5. RYAN SWITZER, WR, North Carolina (5-8 ½, 180, 4.49): Four-year starting returner and prolific slot receiver who set school records for receptions (244) and yards (2,907). “Dynamic player,” said one scout. “I don’t like small guys but he is a special player. Outstanding quickness, tough, catches the ball. Kind of plays with a chip on his shoulder because he’s a little guy. That’s kind of what makes him a good player.” Averaged 10.9 in 99 punts (seven TDs); only two KO returns. One coach said he had “Napoleon’s disease, the little man complex.” Said another coach: “He had really good stats earlier, wasn’t great this year. l wouldn’t want the kid because he’s so cocky. Just obnoxious. Hard to be around. Even his own teammates didn’t like him. Who needs all those headaches with a guy like that? It’s not like (he’s) Randy Moss.” From Charleston, W.Va.
6. JoJo NATSON, WR, Akron (5-6 ½, 159, 4.45): Played three seasons at Utah State and one for the Zips. “He’s a little juke-around guy,” said one coach. “Pretty electric as a returner. He did just punts.” Averaged 12.6 in 72 punt returns (six TDs). Named Akron’s offensive MVP in 2016 after catching 59 passes for 10 TDs. “No bigger than a minute,” another coach said. “He comes with a little baggage to him. I don’t know many guys who are 5-7 and 170 in the NFL besides kickers. It scares me.” Strong; bench-pressed 16 times. From Fort Lauderdale, Fla.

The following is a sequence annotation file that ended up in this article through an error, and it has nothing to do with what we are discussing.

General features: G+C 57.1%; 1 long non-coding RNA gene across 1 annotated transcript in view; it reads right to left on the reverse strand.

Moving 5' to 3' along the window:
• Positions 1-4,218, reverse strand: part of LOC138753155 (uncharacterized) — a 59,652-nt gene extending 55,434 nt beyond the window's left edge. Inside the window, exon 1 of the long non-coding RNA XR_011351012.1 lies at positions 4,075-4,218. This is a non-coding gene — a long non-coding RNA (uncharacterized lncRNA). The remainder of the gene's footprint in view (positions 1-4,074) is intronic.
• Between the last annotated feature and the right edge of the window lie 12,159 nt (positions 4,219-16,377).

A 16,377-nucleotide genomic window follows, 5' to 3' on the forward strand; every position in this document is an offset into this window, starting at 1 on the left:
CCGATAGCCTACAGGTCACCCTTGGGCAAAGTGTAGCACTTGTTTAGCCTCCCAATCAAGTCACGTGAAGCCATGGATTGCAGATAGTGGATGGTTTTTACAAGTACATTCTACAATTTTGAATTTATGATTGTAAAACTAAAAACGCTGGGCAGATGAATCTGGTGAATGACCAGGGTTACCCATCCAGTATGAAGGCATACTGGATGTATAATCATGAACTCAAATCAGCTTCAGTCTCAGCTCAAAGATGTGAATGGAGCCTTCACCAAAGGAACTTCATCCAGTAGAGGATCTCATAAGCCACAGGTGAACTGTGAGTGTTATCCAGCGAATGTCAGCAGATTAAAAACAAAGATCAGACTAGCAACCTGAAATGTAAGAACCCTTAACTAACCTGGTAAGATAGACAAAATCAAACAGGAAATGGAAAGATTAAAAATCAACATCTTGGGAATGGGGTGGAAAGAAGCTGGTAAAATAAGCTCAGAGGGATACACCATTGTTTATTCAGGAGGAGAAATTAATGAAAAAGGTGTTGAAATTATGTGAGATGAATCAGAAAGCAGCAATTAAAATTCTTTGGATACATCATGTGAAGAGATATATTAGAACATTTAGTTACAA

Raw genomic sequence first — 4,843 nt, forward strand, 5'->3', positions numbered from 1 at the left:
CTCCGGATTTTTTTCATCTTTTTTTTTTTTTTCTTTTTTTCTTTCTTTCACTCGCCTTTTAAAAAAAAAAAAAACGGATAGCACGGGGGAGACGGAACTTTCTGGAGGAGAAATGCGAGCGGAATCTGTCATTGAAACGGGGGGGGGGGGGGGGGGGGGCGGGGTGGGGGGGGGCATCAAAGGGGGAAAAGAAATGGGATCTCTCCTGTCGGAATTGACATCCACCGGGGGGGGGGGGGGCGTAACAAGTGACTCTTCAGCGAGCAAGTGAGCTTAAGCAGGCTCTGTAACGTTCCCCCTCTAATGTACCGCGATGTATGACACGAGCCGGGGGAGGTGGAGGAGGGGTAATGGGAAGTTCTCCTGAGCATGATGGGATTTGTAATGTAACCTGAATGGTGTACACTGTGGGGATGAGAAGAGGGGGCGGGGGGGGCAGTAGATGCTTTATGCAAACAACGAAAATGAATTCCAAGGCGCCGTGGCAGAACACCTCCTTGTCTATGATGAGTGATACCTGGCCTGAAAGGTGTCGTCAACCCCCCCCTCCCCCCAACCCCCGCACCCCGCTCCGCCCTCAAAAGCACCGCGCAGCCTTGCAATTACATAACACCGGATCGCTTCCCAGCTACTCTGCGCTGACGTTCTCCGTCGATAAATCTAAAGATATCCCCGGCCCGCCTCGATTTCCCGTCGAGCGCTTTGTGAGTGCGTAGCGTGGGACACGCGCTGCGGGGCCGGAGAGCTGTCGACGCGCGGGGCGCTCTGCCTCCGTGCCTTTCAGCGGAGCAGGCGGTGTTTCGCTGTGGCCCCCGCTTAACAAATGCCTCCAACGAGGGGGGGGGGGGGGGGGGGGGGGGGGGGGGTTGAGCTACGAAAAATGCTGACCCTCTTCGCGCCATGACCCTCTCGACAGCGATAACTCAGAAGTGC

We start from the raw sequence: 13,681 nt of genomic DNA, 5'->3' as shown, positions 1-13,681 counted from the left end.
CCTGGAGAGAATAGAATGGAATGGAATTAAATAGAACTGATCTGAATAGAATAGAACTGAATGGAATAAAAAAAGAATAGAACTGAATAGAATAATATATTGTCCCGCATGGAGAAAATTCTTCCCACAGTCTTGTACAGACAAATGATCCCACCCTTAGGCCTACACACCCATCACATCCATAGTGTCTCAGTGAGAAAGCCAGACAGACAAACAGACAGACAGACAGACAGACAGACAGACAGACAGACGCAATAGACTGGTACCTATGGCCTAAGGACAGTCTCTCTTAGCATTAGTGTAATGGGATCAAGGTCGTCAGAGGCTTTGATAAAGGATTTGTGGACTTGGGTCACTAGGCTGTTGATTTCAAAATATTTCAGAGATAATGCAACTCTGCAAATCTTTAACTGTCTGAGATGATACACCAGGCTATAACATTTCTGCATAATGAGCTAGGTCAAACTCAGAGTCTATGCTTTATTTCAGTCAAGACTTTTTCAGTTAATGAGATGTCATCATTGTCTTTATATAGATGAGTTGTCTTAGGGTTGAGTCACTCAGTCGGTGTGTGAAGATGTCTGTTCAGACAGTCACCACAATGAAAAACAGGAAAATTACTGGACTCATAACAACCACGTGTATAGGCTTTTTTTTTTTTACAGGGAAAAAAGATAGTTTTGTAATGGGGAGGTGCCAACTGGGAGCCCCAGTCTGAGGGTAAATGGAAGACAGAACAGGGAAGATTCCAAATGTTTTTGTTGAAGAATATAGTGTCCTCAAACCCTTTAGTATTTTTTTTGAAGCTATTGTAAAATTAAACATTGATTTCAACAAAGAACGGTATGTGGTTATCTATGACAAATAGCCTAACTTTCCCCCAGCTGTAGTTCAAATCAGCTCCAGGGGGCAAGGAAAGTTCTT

7. T.J. LOGAN, RB, North Carolina (5-9 ½, 194, 4.39): Never returned a punt because of Switzer’s presence but brought back 77 kickoffs for a 27.2 average and five TDs. Four-year starter with career-best mark of 32.9 in ’16. “Very, very fast,” said one coach. “More of a straight-line runner. Good contact balance.” Productive runner-receiver as well. From Greensboro, N.C.
8. DEDE WESTBROOK, WR, Oklahoma (6-0, 176, 4.38): Finished fourth in the Heisman Trophy race last season. Caught 80 passes for a 19.1 average and 17 TDs and dabbled in the return game for the first time. “He’s probably not going to be the kickoff returner,” one coach said. “You like a little more solid strength there, but he could be the punt returner. He’s got good speed, no doubt. He’s just a slight guy and it’s a big man’s game, even in (return) stuff.” Brought back nine punts for a 27.1 average and five kickoffs for a 16.1 mark (one TD). From Cameron, Texas.